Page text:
As I wait, I ponder what mode of transport Qi Min and I will take to the dentist. I assume she will not pedal me on a bike or pilot me on a scooter. A bus or the underground train is the obvious choices. If the dentist is fairly close, we will maybe hop in a taxi.
While I mull this over, I hear my name called. I look around and Qi Min is standing in the school gate. I am standing on the sidewalk near the street. She tells me to come on a car is waiting. A car? I follow her back and a black new model car is parked waiting inside the school gates.
“Come,” she says. “The car will take us.”
“Is this your car?” I ask
“No,” she laughs. “This is the school car for school business.”
I do not know why but this warms my heart to think that my sore tooth is school business. This could definitely choke me up. She says this as a matter of fact. This is the main reason that I love teaching at Xiang Ming. Everyone treats me as if I am important, part of the school and not some weird outsider.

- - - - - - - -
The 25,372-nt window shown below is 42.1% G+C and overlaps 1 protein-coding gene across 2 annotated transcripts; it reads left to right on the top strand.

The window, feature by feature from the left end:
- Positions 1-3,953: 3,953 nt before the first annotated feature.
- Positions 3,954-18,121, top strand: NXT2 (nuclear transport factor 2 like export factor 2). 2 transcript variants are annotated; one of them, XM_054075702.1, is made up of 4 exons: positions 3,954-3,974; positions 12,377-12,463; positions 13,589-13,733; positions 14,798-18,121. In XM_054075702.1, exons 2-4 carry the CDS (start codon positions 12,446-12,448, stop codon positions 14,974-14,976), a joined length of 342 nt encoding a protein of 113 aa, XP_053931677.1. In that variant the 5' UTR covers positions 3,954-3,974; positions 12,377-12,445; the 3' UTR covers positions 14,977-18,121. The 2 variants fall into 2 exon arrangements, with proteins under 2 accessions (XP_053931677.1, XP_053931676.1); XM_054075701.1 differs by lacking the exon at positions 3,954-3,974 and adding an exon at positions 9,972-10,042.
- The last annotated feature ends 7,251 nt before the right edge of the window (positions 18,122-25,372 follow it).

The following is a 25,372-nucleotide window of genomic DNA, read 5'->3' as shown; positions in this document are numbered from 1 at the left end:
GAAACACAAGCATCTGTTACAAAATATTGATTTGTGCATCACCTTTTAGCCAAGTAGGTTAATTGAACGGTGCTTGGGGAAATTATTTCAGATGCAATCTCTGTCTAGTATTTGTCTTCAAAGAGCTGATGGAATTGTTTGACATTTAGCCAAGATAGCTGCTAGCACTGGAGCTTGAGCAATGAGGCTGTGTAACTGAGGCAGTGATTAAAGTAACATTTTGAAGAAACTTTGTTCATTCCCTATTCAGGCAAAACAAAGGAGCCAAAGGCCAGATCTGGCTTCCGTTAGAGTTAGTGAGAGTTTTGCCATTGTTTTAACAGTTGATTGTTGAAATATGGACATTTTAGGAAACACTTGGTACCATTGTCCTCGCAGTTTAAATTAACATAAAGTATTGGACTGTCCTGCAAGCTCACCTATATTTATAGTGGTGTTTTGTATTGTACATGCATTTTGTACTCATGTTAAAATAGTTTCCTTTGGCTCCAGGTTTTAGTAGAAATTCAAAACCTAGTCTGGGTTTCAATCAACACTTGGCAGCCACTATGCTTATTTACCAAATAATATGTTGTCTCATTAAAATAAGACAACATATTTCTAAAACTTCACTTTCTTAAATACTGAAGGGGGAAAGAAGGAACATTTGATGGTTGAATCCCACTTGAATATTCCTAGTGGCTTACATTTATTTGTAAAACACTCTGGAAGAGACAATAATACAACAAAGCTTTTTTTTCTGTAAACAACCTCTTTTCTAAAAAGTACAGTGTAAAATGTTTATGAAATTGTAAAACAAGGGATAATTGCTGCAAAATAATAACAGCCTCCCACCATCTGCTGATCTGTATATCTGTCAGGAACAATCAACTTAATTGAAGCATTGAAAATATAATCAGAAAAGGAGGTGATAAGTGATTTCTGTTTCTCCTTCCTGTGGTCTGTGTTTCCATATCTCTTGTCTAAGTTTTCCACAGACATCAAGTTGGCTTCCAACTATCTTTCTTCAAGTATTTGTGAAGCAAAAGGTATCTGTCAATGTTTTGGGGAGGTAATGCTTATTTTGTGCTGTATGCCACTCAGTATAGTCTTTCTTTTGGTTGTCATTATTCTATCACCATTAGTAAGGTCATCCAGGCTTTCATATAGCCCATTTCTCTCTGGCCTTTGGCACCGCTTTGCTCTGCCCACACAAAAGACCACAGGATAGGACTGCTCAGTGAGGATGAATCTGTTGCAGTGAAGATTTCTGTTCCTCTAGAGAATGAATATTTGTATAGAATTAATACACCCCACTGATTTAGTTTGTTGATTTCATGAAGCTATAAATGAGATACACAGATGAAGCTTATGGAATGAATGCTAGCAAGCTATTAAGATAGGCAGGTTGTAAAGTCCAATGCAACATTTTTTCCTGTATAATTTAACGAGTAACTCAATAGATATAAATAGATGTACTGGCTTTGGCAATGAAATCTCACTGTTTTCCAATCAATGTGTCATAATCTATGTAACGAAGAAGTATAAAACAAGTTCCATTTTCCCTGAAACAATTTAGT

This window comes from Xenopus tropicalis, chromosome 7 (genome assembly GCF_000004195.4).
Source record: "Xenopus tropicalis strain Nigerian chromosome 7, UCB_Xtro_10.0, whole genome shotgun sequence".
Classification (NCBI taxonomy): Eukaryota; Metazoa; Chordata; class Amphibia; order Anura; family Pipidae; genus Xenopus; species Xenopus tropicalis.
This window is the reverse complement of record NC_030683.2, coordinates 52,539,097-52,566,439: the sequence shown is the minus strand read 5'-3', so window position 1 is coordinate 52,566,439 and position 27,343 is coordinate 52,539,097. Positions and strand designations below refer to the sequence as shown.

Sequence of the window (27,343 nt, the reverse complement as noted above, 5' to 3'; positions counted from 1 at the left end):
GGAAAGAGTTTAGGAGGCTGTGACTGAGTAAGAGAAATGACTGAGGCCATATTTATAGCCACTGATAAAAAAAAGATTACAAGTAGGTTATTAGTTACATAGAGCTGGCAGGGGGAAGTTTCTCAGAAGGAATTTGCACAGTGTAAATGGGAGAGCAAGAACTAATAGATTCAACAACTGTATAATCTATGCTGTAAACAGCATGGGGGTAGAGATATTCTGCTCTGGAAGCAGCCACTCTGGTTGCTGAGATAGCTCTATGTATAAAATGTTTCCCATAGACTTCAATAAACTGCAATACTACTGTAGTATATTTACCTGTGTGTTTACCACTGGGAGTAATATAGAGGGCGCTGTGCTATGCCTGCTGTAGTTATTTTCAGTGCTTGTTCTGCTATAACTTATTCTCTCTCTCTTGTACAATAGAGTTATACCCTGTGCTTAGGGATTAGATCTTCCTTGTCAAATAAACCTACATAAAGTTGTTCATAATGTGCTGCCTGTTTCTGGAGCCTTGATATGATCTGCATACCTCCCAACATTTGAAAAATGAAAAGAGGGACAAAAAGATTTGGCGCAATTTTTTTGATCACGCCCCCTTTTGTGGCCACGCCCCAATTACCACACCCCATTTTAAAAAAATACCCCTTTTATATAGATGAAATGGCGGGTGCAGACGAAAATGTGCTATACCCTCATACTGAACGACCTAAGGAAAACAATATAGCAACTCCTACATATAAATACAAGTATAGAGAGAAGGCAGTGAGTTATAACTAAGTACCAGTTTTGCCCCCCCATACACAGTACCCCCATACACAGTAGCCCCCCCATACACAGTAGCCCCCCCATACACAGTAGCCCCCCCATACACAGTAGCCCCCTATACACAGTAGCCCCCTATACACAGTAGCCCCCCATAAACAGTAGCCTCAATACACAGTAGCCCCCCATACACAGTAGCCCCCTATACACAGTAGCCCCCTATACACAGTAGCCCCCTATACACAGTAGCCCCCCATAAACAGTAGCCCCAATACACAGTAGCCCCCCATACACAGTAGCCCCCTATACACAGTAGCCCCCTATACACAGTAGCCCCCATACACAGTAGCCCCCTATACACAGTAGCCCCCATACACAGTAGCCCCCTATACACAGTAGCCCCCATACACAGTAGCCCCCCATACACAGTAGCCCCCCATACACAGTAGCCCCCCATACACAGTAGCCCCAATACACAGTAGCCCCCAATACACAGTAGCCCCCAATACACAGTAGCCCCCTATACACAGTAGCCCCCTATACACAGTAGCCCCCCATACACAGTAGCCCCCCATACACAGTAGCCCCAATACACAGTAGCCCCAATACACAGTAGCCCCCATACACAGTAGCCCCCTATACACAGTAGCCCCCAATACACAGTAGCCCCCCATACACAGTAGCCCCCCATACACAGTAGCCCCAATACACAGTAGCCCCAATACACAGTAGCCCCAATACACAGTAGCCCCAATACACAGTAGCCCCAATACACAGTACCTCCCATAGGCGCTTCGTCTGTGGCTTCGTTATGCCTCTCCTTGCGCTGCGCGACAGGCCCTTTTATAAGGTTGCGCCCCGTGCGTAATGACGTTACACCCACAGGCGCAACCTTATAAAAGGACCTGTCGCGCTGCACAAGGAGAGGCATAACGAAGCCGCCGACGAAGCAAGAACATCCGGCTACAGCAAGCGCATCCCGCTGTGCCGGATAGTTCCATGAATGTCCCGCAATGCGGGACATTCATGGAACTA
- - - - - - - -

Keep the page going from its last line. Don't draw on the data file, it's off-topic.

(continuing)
She opens the back door. I scoot in. She scoots in after me. I tell her how much I appreciate what she is doing for me. She tells me it is no bother. As we weave in and out of traffic, I tell her how hard tasks like going to the dentist are for me, a foreigner. She is very sympathetic. She understands that some minor tasks are major obstacles here. She tells me it is no problem; she has a friend who works at a clinic, a small hospital. We pass a big new building.